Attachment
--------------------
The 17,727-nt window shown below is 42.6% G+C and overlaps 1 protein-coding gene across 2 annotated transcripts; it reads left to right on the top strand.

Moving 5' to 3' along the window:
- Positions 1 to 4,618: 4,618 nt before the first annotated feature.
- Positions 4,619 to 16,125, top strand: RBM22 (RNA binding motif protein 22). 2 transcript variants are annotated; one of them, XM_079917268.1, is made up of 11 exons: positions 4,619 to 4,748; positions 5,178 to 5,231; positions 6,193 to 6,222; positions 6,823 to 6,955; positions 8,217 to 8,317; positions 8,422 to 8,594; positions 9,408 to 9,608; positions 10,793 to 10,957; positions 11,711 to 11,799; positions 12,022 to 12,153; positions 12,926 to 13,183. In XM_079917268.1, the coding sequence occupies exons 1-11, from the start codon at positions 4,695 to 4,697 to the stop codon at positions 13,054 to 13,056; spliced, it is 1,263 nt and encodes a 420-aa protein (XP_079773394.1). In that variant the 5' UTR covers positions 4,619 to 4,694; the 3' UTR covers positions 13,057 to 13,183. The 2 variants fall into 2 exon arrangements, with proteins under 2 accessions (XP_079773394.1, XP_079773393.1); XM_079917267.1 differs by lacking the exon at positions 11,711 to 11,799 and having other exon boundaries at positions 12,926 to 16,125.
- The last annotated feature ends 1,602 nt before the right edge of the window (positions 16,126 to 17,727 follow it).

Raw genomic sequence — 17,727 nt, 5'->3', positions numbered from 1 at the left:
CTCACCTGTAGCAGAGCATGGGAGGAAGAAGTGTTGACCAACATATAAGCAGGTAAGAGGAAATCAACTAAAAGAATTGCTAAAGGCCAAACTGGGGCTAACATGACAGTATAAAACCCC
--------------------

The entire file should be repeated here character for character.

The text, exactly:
The 17,727-nt window shown below is 42.6% G+C and overlaps 1 protein-coding gene across 2 annotated transcripts; it reads left to right on the top strand.

Moving 5' to 3' along the window:
- Positions 1 to 4,618: 4,618 nt before the first annotated feature.
- Positions 4,619 to 16,125, top strand: RBM22 (RNA binding motif protein 22). 2 transcript variants are annotated; one of them, XM_079917268.1, is made up of 11 exons: positions 4,619 to 4,748; positions 5,178 to 5,231; positions 6,193 to 6,222; positions 6,823 to 6,955; positions 8,217 to 8,317; positions 8,422 to 8,594; positions 9,408 to 9,608; positions 10,793 to 10,957; positions 11,711 to 11,799; positions 12,022 to 12,153; positions 12,926 to 13,183. In XM_079917268.1, the coding sequence occupies exons 1-11, from the start codon at positions 4,695 to 4,697 to the stop codon at positions 13,054 to 13,056; spliced, it is 1,263 nt and encodes a 420-aa protein (XP_079773394.1). In that variant the 5' UTR covers positions 4,619 to 4,694; the 3' UTR covers positions 13,057 to 13,183. The 2 variants fall into 2 exon arrangements, with proteins under 2 accessions (XP_079773394.1, XP_079773393.1); XM_079917267.1 differs by lacking the exon at positions 11,711 to 11,799 and having other exon boundaries at positions 12,926 to 16,125.
- The last annotated feature ends 1,602 nt before the right edge of the window (positions 16,126 to 17,727 follow it).

Raw genomic sequence — 17,727 nt, 5'->3', positions numbered from 1 at the left:
CTCACCTGTAGCAGAGCATGGGAGGAAGAAGTGTTGACCAACATATAAGCAGGTAAGAGGAAATCAACTAAAAGAATTGCTAAAGGCCAAACTGGGGCTAACATGACAGTATAAAACCCC